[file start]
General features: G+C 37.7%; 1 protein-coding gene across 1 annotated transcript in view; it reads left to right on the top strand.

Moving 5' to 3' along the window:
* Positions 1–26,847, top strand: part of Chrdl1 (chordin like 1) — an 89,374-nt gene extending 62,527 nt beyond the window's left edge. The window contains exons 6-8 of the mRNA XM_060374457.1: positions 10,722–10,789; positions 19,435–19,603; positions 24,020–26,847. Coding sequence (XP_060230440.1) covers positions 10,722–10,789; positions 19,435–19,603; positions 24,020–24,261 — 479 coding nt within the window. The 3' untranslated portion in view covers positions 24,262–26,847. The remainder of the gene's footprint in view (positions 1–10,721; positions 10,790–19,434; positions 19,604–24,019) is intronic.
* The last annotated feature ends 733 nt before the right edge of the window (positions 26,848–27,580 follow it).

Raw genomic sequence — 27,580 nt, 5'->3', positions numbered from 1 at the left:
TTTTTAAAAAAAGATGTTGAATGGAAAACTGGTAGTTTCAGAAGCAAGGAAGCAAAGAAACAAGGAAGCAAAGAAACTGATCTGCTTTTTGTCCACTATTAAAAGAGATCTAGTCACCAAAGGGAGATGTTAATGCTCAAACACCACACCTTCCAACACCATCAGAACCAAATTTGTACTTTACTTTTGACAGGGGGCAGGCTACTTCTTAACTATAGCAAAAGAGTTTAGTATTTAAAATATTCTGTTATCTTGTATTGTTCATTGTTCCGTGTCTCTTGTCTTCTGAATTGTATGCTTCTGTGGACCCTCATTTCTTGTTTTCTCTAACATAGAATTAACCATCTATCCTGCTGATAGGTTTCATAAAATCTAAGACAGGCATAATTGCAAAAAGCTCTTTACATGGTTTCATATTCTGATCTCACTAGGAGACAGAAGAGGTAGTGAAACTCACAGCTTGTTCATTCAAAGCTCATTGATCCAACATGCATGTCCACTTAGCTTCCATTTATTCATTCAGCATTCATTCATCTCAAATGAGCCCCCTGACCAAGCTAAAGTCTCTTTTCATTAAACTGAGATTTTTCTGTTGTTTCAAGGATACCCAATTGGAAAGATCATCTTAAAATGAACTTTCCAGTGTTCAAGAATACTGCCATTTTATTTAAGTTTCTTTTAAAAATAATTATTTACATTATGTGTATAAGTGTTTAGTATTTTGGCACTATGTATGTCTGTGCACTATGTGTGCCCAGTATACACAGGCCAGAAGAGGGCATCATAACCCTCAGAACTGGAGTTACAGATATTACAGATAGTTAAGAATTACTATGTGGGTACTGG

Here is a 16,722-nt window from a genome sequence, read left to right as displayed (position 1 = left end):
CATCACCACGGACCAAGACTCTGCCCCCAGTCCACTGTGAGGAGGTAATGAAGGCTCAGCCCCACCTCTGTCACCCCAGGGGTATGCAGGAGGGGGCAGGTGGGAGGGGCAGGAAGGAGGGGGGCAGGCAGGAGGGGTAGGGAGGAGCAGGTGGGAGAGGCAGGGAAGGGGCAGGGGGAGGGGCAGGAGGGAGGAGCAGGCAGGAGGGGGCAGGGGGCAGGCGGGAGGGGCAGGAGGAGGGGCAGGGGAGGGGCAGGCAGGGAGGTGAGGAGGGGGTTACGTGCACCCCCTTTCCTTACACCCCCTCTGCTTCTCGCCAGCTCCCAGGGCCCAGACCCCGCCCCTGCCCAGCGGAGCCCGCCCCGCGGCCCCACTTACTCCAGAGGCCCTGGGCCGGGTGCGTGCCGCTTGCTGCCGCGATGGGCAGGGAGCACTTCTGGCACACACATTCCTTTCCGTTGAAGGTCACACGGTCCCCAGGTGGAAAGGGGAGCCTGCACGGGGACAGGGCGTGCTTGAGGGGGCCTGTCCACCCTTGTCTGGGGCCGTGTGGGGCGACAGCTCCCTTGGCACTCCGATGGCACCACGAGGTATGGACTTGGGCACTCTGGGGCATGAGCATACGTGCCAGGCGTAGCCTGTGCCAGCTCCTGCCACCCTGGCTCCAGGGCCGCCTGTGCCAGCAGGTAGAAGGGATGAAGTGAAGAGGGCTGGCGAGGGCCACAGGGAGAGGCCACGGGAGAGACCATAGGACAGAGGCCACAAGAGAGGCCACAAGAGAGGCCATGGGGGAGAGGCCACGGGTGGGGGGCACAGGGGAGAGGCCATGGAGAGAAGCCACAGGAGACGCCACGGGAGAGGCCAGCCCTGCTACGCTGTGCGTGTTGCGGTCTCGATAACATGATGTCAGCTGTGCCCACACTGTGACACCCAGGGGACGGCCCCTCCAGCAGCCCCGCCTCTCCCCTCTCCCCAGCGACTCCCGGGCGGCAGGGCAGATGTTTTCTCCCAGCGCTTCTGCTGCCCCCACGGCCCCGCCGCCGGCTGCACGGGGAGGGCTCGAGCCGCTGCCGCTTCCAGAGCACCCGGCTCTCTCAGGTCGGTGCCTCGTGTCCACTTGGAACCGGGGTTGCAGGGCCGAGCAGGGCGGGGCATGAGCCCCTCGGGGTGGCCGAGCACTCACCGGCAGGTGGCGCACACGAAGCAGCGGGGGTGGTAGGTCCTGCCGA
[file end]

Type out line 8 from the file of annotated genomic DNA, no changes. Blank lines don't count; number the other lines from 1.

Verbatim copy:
CATCACCACGGACCAAGACTCTGCCCCCAGTCCACTGTGAGGAGGTAATGAAGGCTCAGCCCCACCTCTGTCACCCCAGGGGTATGCAGGAGGGGGCAGGTGGGAGGGGCAGGAAGGAGGGGGGCAGGCAGGAGGGGTAGGGAGGAGCAGGTGGGAGAGGCAGGGAAGGGGCAGGGGGAGGGGCAGGAGGGAGGAGCAGGCAGGAGGGGGCAGGGGGCAGGCGGGAGGGGCAGGAGGAGGGGCAGGGGAGGGGCAGGCAGGGAGGTGAGGAGGGGGTTACGTGCACCCCCTTTCCTTACACCCCCTCTGCTTCTCGCCAGCTCCCAGGGCCCAGACCCCGCCCCTGCCCAGCGGAGCCCGCCCCGCGGCCCCACTTACTCCAGAGGCCCTGGGCCGGGTGCGTGCCGCTTGCTGCCGCGATGGGCAGGGAGCACTTCTGGCACACACATTCCTTTCCGTTGAAGGTCACACGGTCCCCAGGTGGAAAGGGGAGCCTGCACGGGGACAGGGCGTGCTTGAGGGGGCCTGTCCACCCTTGTCTGGGGCCGTGTGGGGCGACAGCTCCCTTGGCACTCCGATGGCACCACGAGGTATGGACTTGGGCACTCTGGGGCATGAGCATACGTGCCAGGCGTAGCCTGTGCCAGCTCCTGCCACCCTGGCTCCAGGGCCGCCTGTGCCAGCAGGTAGAAGGGATGAAGTGAAGAGGGCTGGCGAGGGCCACAGGGAGAGGCCACGGGAGAGACCATAGGACAGAGGCCACAAGAGAGGCCACAAGAGAGGCCATGGGGGAGAGGCCACGGGTGGGGGGCACAGGGGAGAGGCCATGGAGAGAAGCCACAGGAGACGCCACGGGAGAGGCCAGCCCTGCTACGCTGTGCGTGTTGCGGTCTCGATAACATGATGTCAGCTGTGCCCACACTGTGACACCCAGGGGACGGCCCCTCCAGCAGCCCCGCCTCTCCCCTCTCCCCAGCGACTCCCGGGCGGCAGGGCAGATGTTTTCTCCCAGCGCTTCTGCTGCCCCCACGGCCCCGCCGCCGGCTGCACGGGGAGGGCTCGAGCCGCTGCCGCTTCCAGAGCACCCGGCTCTCTCAGGTCGGTGCCTCGTGTCCACTTGGAACCGGGGTTGCAGGGCCGAGCAGGGCGGGGCATGAGCCCCTCGGGGTGGCCGAGCACTCACCGGCAGGTGGCGCACACGAAGCAGCGGGGGTGGTAGGTCCTGCCGA